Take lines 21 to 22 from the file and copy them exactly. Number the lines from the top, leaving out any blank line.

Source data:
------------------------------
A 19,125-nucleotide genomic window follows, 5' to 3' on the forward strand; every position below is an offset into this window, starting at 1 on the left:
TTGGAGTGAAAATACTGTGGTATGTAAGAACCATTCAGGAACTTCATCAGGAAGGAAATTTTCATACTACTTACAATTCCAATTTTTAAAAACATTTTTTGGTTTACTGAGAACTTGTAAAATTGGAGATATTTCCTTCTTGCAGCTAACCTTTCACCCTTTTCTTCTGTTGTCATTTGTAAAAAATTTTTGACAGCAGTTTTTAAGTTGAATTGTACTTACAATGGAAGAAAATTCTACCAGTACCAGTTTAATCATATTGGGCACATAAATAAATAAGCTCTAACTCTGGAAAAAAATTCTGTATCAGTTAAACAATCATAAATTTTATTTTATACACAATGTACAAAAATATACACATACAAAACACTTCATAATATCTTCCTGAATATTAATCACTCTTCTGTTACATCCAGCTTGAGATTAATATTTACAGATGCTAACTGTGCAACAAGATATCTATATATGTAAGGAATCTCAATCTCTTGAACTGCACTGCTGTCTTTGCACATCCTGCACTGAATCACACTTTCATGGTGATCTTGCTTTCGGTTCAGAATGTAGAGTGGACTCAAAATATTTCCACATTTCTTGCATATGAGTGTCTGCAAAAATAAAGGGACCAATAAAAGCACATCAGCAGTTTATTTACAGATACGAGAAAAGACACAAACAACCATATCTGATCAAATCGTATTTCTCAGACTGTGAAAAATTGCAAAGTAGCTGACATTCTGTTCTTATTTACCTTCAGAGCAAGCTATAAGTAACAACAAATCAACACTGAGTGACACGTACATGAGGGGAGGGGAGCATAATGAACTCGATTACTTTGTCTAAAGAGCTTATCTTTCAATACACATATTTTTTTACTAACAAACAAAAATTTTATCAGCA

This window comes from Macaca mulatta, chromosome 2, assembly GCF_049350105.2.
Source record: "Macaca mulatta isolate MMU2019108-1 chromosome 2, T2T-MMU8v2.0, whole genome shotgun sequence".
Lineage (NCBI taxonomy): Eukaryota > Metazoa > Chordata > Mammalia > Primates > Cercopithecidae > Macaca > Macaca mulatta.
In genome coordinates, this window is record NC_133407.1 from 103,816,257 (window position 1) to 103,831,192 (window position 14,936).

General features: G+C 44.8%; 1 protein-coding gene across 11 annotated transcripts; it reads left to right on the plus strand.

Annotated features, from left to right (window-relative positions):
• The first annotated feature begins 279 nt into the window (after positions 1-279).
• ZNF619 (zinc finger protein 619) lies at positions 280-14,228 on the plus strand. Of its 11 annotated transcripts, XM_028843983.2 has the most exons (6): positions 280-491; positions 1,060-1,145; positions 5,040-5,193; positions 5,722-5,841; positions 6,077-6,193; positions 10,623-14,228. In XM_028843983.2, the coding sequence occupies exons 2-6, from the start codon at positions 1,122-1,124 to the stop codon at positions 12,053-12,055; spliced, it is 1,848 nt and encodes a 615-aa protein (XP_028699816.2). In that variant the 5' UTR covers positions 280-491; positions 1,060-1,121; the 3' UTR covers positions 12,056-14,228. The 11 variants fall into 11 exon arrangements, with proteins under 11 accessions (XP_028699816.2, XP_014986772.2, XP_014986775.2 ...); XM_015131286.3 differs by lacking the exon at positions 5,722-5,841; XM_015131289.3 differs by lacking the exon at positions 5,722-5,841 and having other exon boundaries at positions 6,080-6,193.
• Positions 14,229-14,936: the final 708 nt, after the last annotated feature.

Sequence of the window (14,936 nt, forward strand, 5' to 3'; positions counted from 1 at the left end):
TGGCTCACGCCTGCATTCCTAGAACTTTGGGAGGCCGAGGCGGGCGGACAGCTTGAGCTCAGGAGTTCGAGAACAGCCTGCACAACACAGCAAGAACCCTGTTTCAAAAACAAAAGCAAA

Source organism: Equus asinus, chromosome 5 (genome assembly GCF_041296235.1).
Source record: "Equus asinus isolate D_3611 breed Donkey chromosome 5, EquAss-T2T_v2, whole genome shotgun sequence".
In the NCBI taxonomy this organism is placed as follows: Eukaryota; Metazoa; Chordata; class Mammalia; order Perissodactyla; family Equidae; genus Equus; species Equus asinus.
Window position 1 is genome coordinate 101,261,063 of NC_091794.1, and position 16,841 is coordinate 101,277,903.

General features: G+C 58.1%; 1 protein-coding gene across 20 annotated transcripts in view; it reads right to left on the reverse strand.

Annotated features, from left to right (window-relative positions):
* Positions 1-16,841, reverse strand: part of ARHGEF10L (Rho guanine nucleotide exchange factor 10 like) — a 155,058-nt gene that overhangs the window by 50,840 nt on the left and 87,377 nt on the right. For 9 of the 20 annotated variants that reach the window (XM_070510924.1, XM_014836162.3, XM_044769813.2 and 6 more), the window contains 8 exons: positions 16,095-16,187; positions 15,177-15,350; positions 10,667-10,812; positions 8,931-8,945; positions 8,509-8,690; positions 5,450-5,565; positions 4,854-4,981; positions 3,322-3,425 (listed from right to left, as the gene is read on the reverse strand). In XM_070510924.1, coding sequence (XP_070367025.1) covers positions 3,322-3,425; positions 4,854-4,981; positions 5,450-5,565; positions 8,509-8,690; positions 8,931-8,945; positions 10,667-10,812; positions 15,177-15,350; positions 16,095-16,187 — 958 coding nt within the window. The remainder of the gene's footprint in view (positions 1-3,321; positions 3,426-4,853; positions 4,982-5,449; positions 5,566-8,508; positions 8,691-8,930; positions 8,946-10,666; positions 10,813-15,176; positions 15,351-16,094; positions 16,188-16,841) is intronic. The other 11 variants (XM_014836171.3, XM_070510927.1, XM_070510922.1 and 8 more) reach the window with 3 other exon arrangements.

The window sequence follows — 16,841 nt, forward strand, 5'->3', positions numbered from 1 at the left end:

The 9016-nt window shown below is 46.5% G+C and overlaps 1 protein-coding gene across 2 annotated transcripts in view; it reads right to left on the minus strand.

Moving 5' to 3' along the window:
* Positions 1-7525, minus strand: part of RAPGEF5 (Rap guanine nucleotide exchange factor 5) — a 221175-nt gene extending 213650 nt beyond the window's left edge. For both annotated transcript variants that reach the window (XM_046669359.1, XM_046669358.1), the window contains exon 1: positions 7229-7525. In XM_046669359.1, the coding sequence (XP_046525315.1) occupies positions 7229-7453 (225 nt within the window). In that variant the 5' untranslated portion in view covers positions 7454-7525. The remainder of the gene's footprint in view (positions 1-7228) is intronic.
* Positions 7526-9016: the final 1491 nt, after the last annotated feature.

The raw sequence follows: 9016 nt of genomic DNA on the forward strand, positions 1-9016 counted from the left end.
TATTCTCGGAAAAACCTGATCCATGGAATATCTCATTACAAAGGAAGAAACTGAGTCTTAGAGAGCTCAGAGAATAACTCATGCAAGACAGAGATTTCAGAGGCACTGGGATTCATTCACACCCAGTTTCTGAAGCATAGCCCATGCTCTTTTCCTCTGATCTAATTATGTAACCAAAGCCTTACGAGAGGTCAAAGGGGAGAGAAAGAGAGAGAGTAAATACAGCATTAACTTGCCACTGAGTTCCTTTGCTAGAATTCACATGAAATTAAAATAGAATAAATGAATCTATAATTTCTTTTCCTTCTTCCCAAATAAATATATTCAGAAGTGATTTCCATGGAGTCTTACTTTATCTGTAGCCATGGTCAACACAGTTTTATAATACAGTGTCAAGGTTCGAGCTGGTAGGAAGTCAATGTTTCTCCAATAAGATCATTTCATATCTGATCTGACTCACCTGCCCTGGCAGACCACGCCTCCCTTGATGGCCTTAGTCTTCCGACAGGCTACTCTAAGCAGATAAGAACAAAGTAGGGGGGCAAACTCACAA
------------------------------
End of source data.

The window sequence follows — 16,841 nt, forward strand, 5'->3', positions numbered from 1 at the left end:

The 9016-nt window shown below is 46.5% G+C and overlaps 1 protein-coding gene across 2 annotated transcripts in view; it reads right to left on the minus strand.